Paul Summerville • September 7, 2014

Why your local broker doesn’t stand a chance.

London Review of Books -- Be grateful for drizzle

Paul Summerville • September 6, 2014

Getting a different normal. 

New York Review of Books -- Failure in Gaza

The Israeli-Palestinian conflict has long ago become a shouting match over moral superiority.

Paul Summerville • March 12, 2013

Commentary on the carbon tax, disconnected, why hip surgery may become deadly, cross cultural management, where angels fear to tread, and how the Conservative Party keeps conservatives confused.

What I’m listening to today.

Concerto in C major for two trumpets RV 537: Allegro (third mvt.) by Vivaldi

Smart and efficient.

Paul Summerville • February 8, 2013

Commentary on the state of dating, public health in the UK, central bank rethink, making Pulp Fiction, canceling early, Bolen Book’s make over, and back in the news (kinda).

Are on-dating technologies making long term relationships even more difficult? You don’t have to bump into someone at Bloomingdale’s anymore.

The Atlantic – A Million First Dates
How online romance is threatening monogamy.

Paul Summerville • February 6, 2013

Commentary on failing fertility policies, the needle free syringe, urbanisation quickens, Greece slides away from democracy, rising per capital GDP increases happiness, and a change of mind.

Why Germany’s attempt to raise its total fertility rate is failing.

Paul Summerville • February 4, 2013

Commentary on the division of labour in chasing down terrorism, the implications of central banks dialing it up, bringing in skilled workers, cancer myths, don’t country your Euro chickens quite yet, and finding a King’s grave.


Paul Summerville • January 12, 2013

Commentary on an important squiggle, fatter world, the coin, the Japanese monetary and fiscal Rubicon, a bi-polar world, the tax man cometh, not ideal, and the great Victoria real estate double squeeze.

The end of the signature.

Telegraph -- Handwriting? It’s a currency that’s devalued
The new US treasury chief isn’t alone. I’ll give you a dollar if you can write your name clearly.

Paul Summerville • December 28, 2012

Commentary on how cats can make you crazy, a great economics thinker passes on, better Switzerland than Norway for the UK, country supper, it stinks in the UK, and Bob Rae’s voice quietens.


Atlantic -- How Your Cat Is Making You Crazy
Jaroslav Flegr is no kook. And yet, for years, he suspected his mind had been taken over by parasites that had invaded his brain.

Exit or voice, or both?

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Twin Virtues: Inequality of Outcomes & Equality of Opportunity©

Twin Virtues

Ultimately, the most successful societies find the balance between the twin virtues of inequality of outcomes and equality of opportunity.

The new politics must marry the twin virtues of unequal outcomes and equality of opportunity.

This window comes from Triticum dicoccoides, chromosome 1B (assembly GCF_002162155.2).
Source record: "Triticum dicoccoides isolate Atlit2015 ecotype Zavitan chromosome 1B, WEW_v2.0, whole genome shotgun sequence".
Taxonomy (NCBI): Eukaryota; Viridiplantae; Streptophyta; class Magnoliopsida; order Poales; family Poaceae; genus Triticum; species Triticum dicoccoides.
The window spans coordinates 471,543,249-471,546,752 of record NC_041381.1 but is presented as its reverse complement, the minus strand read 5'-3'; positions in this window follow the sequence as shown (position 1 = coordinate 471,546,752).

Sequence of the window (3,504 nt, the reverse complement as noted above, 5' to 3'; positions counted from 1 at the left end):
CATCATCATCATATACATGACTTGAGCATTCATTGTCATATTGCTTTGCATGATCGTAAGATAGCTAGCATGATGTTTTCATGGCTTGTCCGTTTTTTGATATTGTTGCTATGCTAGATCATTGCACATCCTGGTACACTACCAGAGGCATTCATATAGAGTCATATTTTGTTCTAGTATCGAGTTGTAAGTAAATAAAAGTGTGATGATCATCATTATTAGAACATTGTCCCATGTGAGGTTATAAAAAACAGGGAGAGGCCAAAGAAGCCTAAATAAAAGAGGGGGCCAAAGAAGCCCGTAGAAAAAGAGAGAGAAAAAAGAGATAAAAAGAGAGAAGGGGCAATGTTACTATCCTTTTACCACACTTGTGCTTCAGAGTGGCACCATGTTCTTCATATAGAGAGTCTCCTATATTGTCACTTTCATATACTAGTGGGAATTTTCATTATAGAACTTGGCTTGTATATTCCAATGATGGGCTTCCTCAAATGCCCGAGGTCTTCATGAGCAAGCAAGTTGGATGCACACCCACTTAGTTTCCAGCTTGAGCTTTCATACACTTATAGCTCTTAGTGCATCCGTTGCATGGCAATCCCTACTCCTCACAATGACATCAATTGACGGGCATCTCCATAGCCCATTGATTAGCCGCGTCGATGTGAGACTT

When too few get too much everybody loses.

Feminism is about women living their lives on their own terms, marshalling the resources of the society to make that possible, and men embracing this as vital to a successful society and their own liberation.

Can it be that striving for equality of opportunity however imperfect the process not only benefits the individual but also creates benefits for the society that are unintended but wonderful?

Economics must be a 'moral enterprise' as much as politics claims to be. Economic outcomes need to be framed in terms of right and wrong not just efficiency if only because these often align in surprising ways that are good for society and the economy.

My vision of Canada is that any Canadian child from a family of limited circumstance can expect to have a chance at lifetime of unlimited opportunities.

Free trade is a wonderful thing. Time and time again economists have proven that free trade creates enormous wealth for each country 'on the whole'. Historians have shown that free trade is usually associated with rising political, social and cultural liberty. The perennial problem is that free trade always creates tremendous disruption for thousands even millions of individuals often concentrated in one geography, and where the state is idle, not investing in best in class instruments of social justice, free trade can be a permanent ticket out of the middle class, down, not up.

Tax policy should be founded on the principle of generating steady tax revenues sufficient to maximise environmentally sustainable economic growth in order to fund fair government.

Public policy should be designed to decrease inequality before the law and increase equality of opportunity.

Capitalism is not the problem; the problem is what we do with capitalism.

Content is always more difficult to argue than conspiracy.

Let the state regulate and the market operate (most things).

Welfare strategies are best designed as a hand up, not as a hand out.

Political debate should not be fact free fighting.

Explanation lasts longer than eloquence.

Always favour empowerment over dependency.

The most enduring public figures are embraced for the causes they fought for and not the concept of themselves they hoped others would remember them by.

Find your voice and don't be the echo of somebody else.

It is possible to operate on two different levels: the practical, cautious and conservative; and the realm of ideas, open, free, and radical.